The global energy supply is rapidly transforming, and with it, the world's geopolitical structure is changing as well. Recently, Foreign Policy's resident energy writer, Steve LeVine, posted a piece about the shifting global energy picture. The article focuses on how rapidly, and dramatically, the world's energy balance is shifting. Part of his piece is based on the latest report from noted energy analyst Ed Morse of Citibank, who predicts that by 2020 the United States could not only be largely energy self-sufficient, but also a major exporter of natural gas. (For another view on how the U.S. could be largely free of imported oil by 2020, read my earlier piece on the plan developed by John Hofmeister, former president of Shell.)
LeVine's piece includes a discussion on the explosion of countries either joining, or planning to join, the petroleum exporter's club. LeVine cites new discoveries of natural gas deposits off the coasts of Israel, Tanzania, and Mozambique, as a few examples of this new class of energy-exporting countries.
For example, Kenya announced the discovery of a large crude oil reserve a few weeks ago, and recently broke ground on an oil exporting facility near the coastal town of Lamu, that would handle not only Kenya's oil, but that from South Sudan as well. Even war-torn Somalia may soon get in on the oil exporting act.
And then there's hydrofracking, the controversial process that has led to a vast expansion of commercially-viable petroleum reserves in the United States, and has driven domestic natural gas prices to historic lows. Just a few years ago, the U.S. was a serious importer of natural gas; now plans are in the works to build export terminals in the U.S. to send gas to more lucrative markets in Asia.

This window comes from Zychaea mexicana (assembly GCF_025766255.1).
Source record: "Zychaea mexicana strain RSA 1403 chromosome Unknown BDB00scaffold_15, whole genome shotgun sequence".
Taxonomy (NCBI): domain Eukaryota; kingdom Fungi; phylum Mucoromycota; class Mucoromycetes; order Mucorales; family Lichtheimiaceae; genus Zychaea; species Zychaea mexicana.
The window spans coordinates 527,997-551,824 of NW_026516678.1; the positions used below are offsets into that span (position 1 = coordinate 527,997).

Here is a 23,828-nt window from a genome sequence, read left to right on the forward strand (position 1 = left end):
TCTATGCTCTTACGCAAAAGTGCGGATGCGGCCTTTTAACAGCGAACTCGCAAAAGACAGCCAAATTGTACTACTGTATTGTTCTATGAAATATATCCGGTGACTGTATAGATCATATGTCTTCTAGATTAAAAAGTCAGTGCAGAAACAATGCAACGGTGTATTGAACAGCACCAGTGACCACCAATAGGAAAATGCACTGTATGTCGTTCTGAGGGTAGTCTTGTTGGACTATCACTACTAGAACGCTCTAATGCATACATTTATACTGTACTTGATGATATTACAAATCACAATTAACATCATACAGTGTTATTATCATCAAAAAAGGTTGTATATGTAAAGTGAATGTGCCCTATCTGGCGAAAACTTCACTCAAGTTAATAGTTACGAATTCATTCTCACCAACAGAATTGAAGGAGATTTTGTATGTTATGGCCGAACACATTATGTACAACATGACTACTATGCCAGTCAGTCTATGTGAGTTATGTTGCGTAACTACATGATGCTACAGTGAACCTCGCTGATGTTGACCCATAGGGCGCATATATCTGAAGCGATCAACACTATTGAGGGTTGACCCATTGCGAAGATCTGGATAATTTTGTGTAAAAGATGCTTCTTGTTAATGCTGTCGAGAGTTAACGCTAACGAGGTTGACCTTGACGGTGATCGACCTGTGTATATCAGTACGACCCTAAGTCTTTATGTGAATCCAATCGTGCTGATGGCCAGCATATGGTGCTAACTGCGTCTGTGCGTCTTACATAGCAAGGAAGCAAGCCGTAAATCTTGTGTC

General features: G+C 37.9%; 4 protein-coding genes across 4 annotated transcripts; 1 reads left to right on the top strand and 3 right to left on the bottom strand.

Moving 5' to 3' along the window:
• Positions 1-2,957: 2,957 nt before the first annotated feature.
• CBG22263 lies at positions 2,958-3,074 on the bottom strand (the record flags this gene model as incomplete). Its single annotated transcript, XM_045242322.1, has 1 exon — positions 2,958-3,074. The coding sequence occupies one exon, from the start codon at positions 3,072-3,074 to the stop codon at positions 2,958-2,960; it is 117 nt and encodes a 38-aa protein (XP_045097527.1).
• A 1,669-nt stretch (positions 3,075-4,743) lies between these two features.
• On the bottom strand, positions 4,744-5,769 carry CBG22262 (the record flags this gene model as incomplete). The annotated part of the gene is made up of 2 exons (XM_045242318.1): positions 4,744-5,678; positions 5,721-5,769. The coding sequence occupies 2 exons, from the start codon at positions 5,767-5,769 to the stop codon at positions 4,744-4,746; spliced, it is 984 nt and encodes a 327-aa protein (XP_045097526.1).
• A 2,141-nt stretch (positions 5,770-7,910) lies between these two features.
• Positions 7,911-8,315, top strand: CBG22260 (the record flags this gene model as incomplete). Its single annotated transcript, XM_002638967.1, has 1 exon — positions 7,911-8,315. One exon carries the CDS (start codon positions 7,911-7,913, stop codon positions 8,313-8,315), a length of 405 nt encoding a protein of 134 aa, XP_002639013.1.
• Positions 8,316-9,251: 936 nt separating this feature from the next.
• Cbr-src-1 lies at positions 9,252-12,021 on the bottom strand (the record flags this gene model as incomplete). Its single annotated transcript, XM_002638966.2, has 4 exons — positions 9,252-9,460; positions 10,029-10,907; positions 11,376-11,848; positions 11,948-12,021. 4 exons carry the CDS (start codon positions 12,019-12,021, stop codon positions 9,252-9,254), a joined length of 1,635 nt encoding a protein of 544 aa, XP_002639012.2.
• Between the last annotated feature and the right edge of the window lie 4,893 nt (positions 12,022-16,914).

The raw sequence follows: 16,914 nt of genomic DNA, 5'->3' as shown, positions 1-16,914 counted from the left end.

Other nations have taken notice of the abundance of supply that can come from hydrofracking – Great Britain is hoping the process will revive their fading natural gas sector, while Poland is hoping to frack its shale gas reserves to ween itself off imports from Russia. Energy-hungry China has invested in shale gas fields in the western United States, in a bid to gain expertise in hydrofracking, so that they might exploit their own domestic reserves.
The global energy picture is vastly different today than it was just 10 or 15 years ago; and by the end of the decade it is likely to be vastly different still as more countries become energy-producers. This will have a profound effect on international relationships. In his annual address to parliament, current Russian Prime Minister (and soon to be President) Vladimir Putin warned the Duma of the “challenge” Russia faces from hydrofracking and shale gas production.
In addition to relying on oil and natural gas exports to fill the national coffers, Russia's position as the primary natural gas supplier to much of Europe has given them a measure of dominance over European politics. Poland's interest in developing their shale gas reserves are a clear sign that Russia could lose this favored position. An indication of Russia's response comes from the recently announced joint-venture between ExxonMobile and Rosneft, which will give the Russian firm access to shale gas fields in the U.S.
The Organization of Petroleum Exporting Companies (OPEC) will also feel the impact of new, diversified energy supplies. With Saudi Arabia's own oil fields in decline and domestic consumption gobbling up more of their oil production, their role as the world's most important energy producer is in trouble, as is thererole with OPEC as the driving force in the global oil markets.
Imagine then a Persian Gulf that isn't continually a global hotspot – why would it be if it weren't for oil? At the same time, more focus will shift to the new oil-producing lands of Africa, where oil and gas production could either spark a renaissance for the continent, or allow more countries to fall victim to the resource curse. The politicians and policymakers in the U.S. need to realize that the world is changing, and they need to adapt accordingly.